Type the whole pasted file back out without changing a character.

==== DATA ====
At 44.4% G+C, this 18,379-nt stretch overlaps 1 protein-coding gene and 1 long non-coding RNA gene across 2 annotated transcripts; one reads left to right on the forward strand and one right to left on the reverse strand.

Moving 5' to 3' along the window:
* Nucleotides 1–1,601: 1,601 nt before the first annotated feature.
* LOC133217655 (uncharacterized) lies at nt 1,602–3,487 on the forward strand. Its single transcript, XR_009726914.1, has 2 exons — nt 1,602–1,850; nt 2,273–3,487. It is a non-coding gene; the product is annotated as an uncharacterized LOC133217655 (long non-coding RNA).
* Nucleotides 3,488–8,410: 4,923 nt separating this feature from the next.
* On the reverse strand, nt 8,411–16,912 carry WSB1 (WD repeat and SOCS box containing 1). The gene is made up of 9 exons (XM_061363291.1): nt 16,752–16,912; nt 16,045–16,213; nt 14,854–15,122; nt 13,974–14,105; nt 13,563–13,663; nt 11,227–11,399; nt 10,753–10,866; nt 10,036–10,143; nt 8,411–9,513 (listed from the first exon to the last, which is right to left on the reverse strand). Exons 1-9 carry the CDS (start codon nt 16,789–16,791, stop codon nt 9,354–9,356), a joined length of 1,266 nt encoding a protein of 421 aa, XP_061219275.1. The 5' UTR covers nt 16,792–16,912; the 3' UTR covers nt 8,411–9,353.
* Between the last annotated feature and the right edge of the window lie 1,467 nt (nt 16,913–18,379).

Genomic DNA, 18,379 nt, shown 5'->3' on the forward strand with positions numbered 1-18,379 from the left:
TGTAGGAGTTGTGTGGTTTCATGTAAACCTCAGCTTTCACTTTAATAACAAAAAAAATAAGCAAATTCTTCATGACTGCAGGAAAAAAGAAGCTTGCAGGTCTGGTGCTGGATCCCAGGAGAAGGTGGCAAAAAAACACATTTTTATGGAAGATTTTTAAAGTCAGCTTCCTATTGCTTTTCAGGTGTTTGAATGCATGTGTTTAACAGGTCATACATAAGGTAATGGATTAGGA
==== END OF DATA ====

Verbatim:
At 44.4% G+C, this 18,379-nt stretch overlaps 1 protein-coding gene and 1 long non-coding RNA gene across 2 annotated transcripts; one reads left to right on the forward strand and one right to left on the reverse strand.

Moving 5' to 3' along the window:
* Nucleotides 1–1,601: 1,601 nt before the first annotated feature.
* LOC133217655 (uncharacterized) lies at nt 1,602–3,487 on the forward strand. Its single transcript, XR_009726914.1, has 2 exons — nt 1,602–1,850; nt 2,273–3,487. It is a non-coding gene; the product is annotated as an uncharacterized LOC133217655 (long non-coding RNA).
* Nucleotides 3,488–8,410: 4,923 nt separating this feature from the next.
* On the reverse strand, nt 8,411–16,912 carry WSB1 (WD repeat and SOCS box containing 1). The gene is made up of 9 exons (XM_061363291.1): nt 16,752–16,912; nt 16,045–16,213; nt 14,854–15,122; nt 13,974–14,105; nt 13,563–13,663; nt 11,227–11,399; nt 10,753–10,866; nt 10,036–10,143; nt 8,411–9,513 (listed from the first exon to the last, which is right to left on the reverse strand). Exons 1-9 carry the CDS (start codon nt 16,789–16,791, stop codon nt 9,354–9,356), a joined length of 1,266 nt encoding a protein of 421 aa, XP_061219275.1. The 5' UTR covers nt 16,792–16,912; the 3' UTR covers nt 8,411–9,353.
* Between the last annotated feature and the right edge of the window lie 1,467 nt (nt 16,913–18,379).

Genomic DNA, 18,379 nt, shown 5'->3' on the forward strand with positions numbered 1-18,379 from the left:
TGTAGGAGTTGTGTGGTTTCATGTAAACCTCAGCTTTCACTTTAATAACAAAAAAAATAAGCAAATTCTTCATGACTGCAGGAAAAAAGAAGCTTGCAGGTCTGGTGCTGGATCCCAGGAGAAGGTGGCAAAAAAACACATTTTTATGGAAGATTTTTAAAGTCAGCTTCCTATTGCTTTTCAGGTGTTTGAATGCATGTGTTTAACAGGTCATACATAAGGTAATGGATTAGGA